Self-care is one of those buzz word that is everywhere at the minute. Lots of people are writing about it and talking about it’s importance. I always thought it was about mani pedis, massages, relaxation, things that can cost money and are hard to get the time for regularly. And yet I keep seeing these articles about how important self care is and so I’ve been thinking about it. A lot. Self care literally means taking care of yourself. Taking care of yourself on the most basic level, like showering every day, sleeping, going to the dentist and the doctor, getting your flu shot, taking your medication. All things that are difficult when you have small children but that are incredibly difficult when you are a carer to children of any age with special needs.
There’s a reason why cabin crew tell you to put on your own oxygen mask before helping others – if you don’t look after yourself first then you won’t be able to take care of anyone else. At the tail end of 2016, after a week when I went several days without having time for a shower, I realised I needed to start taking care of myself – at the most basic level. I needed to start having a shower every night after I put Lyla to bed, I needed to make that doctors appointment to get that mole checked that I’ve been worrying about for a few months now, I needed to start saying no to things. If I didn’t start looking after myself I was going to get to the point where I was unable to look after my children either, and lets face it the showering thing meant I was going to lose friends too!
Looking back at that last paragraph there are a lot of ‘I’s in there. Isn’t that the point? That it’s my responsibility to look after myself because no one else is going to do it for me. I always thought that I needed to work to be myself. Stopping work after Lyla was born was a necessity not a choice. When we moved back to Scotland more than a few people asked whether I would be able to start working again. Once Lyla started nursery I thought I could take on a few hours a week of work, sure I had two and a half hours a day ‘free’, that was plenty of time. I forgot about the impact that solo parenting Sunday to Friday has on our home and family life. I forgot about the whole need to shower, wash clothes, do paperwork, keep food on the table, take Lyla to appointments and generally take care of myself thing. Two months in I knew it wasn’t working. I loved the work and the adult conversation but I had to say No. Self care meant not willingly putting so much on my plate that it overbalances and everything falls off.
I’m pretty good at doing the big things to take care of myself like going away either by myself or with a friend for a couple of nights a few times a year. This has been non negotiable for me since Lyla was diagnosed. Sometimes I just need to get away and not have someone need me for a day or two. It means I come back refreshed and happy and ready to give more of myself. It’s the day to day stuff that I suck at. Like realising it’s ok for me to go for a walk by myself, it’s ok for me to eat lunch alone, on a plate, in full, at 11am before I pick Lyla up from nursery, it’s ok to sit and drink a coffee before I attack the ironing or vacuum and you know what if those things don’t get done today because I decided to have a shower, go to the doctor or go for a walk then that’s ok too. Happy mum, happy kids.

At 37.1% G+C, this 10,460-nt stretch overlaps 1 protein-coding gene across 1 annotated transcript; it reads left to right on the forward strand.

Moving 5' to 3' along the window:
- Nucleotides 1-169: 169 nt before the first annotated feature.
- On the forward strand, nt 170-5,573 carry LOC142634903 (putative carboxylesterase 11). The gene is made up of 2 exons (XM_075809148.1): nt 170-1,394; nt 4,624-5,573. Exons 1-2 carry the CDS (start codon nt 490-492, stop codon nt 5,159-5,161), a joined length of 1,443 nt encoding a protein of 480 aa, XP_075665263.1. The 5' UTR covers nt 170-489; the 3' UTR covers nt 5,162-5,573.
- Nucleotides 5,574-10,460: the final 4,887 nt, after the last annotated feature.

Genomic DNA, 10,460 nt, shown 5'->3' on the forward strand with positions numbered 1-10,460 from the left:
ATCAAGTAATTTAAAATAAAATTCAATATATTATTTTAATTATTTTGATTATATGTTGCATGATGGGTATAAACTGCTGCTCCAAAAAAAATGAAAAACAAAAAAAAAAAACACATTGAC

I knew it couldn’t be just me who struggled with this so I asked other parents who have kids with special or additional needs what part of self care they struggled with.
Miriam from FaithMummy, struggles to remember to take her medication daily because of the stress of looking after two disabled children. She’s one step ahead of me and has a routine for showering and brushing teeth otherwise those things, she says, would never happen.
Rachel from Ordinary Hopes is no longer registered with a doctor and has been unable to get to a new doctors to fill out the necessary forms as her child is home educated and the doctors surgery is not easily wheelchair accessible
Nikki from My Autism and Duanes syndrome awareness mission, struggles with everyday things like brushing her hair, eating meals and seeing her doctor when she is in pain.
Do you think any of these mothers would forget their kid’s medication? Or put off taking them to the doctor? Of course they wouldn’t. In 2017 I am asking Miriam, Rachel and Nikki and all mothers, like us, who struggle with these every day tasks to put on their own oxygen mask first so you have enough inner strength to look after your children. Start taking care of yourself on the most basic level, start practicing self care.
For my part I have been making more of an effort to eat before I am hangry, I have been showering at night after the kids have gone to bed, this might be 10pm but at least I am showered and I got that mole checked out, (all good by the way). It’s a process but at least I have started.